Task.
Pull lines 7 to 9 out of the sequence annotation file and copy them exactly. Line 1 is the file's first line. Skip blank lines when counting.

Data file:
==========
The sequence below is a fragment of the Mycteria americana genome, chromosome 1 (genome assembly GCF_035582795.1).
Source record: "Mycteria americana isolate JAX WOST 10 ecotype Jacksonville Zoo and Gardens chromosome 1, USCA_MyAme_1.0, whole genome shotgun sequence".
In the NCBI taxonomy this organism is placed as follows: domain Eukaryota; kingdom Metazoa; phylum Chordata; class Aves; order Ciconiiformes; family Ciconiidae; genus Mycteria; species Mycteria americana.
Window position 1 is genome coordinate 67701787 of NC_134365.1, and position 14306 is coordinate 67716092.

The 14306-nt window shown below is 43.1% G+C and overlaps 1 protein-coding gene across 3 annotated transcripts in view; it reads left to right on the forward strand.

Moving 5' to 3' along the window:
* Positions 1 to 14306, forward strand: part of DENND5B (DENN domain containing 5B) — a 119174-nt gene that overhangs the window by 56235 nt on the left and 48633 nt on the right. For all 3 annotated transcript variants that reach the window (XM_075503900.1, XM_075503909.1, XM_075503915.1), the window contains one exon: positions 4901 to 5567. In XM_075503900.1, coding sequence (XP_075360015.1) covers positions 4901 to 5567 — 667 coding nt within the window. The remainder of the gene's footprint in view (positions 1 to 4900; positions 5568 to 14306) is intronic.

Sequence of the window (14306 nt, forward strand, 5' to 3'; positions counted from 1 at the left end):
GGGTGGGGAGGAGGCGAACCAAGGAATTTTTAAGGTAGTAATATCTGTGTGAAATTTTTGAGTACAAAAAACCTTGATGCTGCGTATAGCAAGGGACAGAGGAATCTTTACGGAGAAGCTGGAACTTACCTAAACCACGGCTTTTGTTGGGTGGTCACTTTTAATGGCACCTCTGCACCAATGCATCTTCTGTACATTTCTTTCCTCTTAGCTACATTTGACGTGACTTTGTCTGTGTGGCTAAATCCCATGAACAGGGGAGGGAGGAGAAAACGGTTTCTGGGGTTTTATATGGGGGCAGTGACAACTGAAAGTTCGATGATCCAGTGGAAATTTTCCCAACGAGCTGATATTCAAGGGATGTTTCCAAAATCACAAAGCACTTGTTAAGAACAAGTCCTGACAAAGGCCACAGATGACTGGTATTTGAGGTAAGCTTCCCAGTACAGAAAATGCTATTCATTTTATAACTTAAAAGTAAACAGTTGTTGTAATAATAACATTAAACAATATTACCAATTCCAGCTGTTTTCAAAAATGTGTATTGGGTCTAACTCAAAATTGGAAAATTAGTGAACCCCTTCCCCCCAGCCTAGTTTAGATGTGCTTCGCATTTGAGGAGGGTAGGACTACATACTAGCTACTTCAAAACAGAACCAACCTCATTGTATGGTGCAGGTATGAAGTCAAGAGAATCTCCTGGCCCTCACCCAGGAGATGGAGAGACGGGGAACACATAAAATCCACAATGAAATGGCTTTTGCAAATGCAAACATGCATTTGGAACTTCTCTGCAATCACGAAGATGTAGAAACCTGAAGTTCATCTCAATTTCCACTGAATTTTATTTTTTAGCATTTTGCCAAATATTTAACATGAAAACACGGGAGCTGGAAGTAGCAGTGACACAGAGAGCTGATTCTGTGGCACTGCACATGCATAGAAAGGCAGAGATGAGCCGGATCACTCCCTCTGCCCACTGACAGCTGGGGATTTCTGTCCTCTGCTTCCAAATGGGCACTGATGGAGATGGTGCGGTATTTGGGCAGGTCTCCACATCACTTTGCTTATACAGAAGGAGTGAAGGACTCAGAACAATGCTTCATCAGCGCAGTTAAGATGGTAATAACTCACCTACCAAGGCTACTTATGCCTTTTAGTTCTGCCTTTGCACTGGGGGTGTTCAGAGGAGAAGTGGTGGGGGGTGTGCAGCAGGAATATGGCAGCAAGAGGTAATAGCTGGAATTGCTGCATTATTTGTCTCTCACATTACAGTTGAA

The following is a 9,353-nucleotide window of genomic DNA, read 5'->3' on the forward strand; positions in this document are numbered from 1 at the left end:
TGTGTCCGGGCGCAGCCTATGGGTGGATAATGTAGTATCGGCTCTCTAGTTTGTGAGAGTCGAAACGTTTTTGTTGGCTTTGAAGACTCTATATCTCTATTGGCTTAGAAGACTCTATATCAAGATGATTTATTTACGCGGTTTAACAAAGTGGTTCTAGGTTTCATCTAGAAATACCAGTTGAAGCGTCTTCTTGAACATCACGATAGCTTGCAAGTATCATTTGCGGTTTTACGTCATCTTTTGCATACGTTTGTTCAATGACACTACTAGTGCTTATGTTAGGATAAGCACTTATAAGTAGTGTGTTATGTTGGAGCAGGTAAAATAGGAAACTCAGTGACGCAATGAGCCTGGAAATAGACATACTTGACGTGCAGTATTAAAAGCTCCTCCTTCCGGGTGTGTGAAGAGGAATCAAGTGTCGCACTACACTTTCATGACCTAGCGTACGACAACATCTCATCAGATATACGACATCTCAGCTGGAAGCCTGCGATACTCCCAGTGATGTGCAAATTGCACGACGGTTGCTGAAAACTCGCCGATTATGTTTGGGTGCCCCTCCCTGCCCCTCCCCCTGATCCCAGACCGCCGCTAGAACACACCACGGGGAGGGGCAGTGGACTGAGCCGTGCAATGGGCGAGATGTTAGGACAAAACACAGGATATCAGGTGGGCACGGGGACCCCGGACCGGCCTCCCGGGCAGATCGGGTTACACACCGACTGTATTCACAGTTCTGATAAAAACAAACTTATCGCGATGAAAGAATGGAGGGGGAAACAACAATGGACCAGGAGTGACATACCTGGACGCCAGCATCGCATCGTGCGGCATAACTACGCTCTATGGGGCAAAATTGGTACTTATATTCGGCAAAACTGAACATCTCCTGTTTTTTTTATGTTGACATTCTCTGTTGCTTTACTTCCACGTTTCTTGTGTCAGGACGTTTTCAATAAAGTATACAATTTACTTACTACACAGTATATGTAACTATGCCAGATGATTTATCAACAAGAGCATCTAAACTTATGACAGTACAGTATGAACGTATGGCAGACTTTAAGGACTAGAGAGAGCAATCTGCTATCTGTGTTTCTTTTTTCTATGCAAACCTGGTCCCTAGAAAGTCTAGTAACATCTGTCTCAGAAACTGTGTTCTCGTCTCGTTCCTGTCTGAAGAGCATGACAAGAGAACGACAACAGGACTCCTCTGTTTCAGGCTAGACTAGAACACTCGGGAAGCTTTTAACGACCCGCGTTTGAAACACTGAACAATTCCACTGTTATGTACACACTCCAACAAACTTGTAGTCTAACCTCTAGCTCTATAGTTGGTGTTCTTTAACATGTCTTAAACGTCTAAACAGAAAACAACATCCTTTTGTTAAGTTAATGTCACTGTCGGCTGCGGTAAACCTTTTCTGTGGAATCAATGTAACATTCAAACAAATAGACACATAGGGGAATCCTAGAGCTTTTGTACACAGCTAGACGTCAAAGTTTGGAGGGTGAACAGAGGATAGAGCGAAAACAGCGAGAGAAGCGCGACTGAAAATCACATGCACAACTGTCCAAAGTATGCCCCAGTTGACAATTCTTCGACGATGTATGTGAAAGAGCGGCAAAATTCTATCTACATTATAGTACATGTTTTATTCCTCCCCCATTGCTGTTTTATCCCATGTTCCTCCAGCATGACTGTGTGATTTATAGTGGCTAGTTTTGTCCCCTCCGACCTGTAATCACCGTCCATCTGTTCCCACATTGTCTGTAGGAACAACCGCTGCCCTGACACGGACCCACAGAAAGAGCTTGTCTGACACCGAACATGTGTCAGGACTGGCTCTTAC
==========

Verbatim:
* Positions 1 to 14306, forward strand: part of DENND5B (DENN domain containing 5B) — a 119174-nt gene that overhangs the window by 56235 nt on the left and 48633 nt on the right. For all 3 annotated transcript variants that reach the window (XM_075503900.1, XM_075503909.1, XM_075503915.1), the window contains one exon: positions 4901 to 5567. In XM_075503900.1, coding sequence (XP_075360015.1) covers positions 4901 to 5567 — 667 coding nt within the window. The remainder of the gene's footprint in view (positions 1 to 4900; positions 5568 to 14306) is intronic.

Sequence of the window (14306 nt, forward strand, 5' to 3'; positions counted from 1 at the left end):
GGGTGGGGAGGAGGCGAACCAAGGAATTTTTAAGGTAGTAATATCTGTGTGAAATTTTTGAGTACAAAAAACCTTGATGCTGCGTATAGCAAGGGACAGAGGAATCTTTACGGAGAAGCTGGAACTTACCTAAACCACGGCTTTTGTTGGGTGGTCACTTTTAATGGCACCTCTGCACCAATGCATCTTCTGTACATTTCTTTCCTCTTAGCTACATTTGACGTGACTTTGTCTGTGTGGCTAAATCCCATGAACAGGGGAGGGAGGAGAAAACGGTTTCTGGGGTTTTATATGGGGGCAGTGACAACTGAAAGTTCGATGATCCAGTGGAAATTTTCCCAACGAGCTGATATTCAAGGGATGTTTCCAAAATCACAAAGCACTTGTTAAGAACAAGTCCTGACAAAGGCCACAGATGACTGGTATTTGAGGTAAGCTTCCCAGTACAGAAAATGCTATTCATTTTATAACTTAAAAGTAAACAGTTGTTGTAATAATAACATTAAACAATATTACCAATTCCAGCTGTTTTCAAAAATGTGTATTGGGTCTAACTCAAAATTGGAAAATTAGTGAACCCCTTCCCCCCAGCCTAGTTTAGATGTGCTTCGCATTTGAGGAGGGTAGGACTACATACTAGCTACTTCAAAACAGAACCAACCTCATTGTATGGTGCAGGTATGAAGTCAAGAGAATCTCCTGGCCCTCACCCAGGAGATGGAGAGACGGGGAACACATAAAATCCACAATGAAATGGCTTTTGCAAATGCAAACATGCATTTGGAACTTCTCTGCAATCACGAAGATGTAGAAACCTGAAGTTCATCTCAATTTCCACTGAATTTTATTTTTTAGCATTTTGCCAAATATTTAACATGAAAACACGGGAGCTGGAAGTAGCAGTGACACAGAGAGCTGATTCTGTGGCACTGCACATGCATAGAAAGGCAGAGATGAGCCGGATCACTCCCTCTGCCCACTGACAGCTGGGGATTTCTGTCCTCTGCTTCCAAATGGGCACTGATGGAGATGGTGCGGTATTTGGGCAGGTCTCCACATCACTTTGCTTATACAGAAGGAGTGAAGGACTCAGAACAATGCTTCATCAGCGCAGTTAAGATGGTAATAACTCACCTACCAAGGCTACTTATGCCTTTTAGTTCTGCCTTTGCACTGGGGGTGTTCAGAGGAGAAGTGGTGGGGGGTGTGCAGCAGGAATATGGCAGCAAGAGGTAATAGCTGGAATTGCTGCATTATTTGTCTCTCACATTACAGTTGAA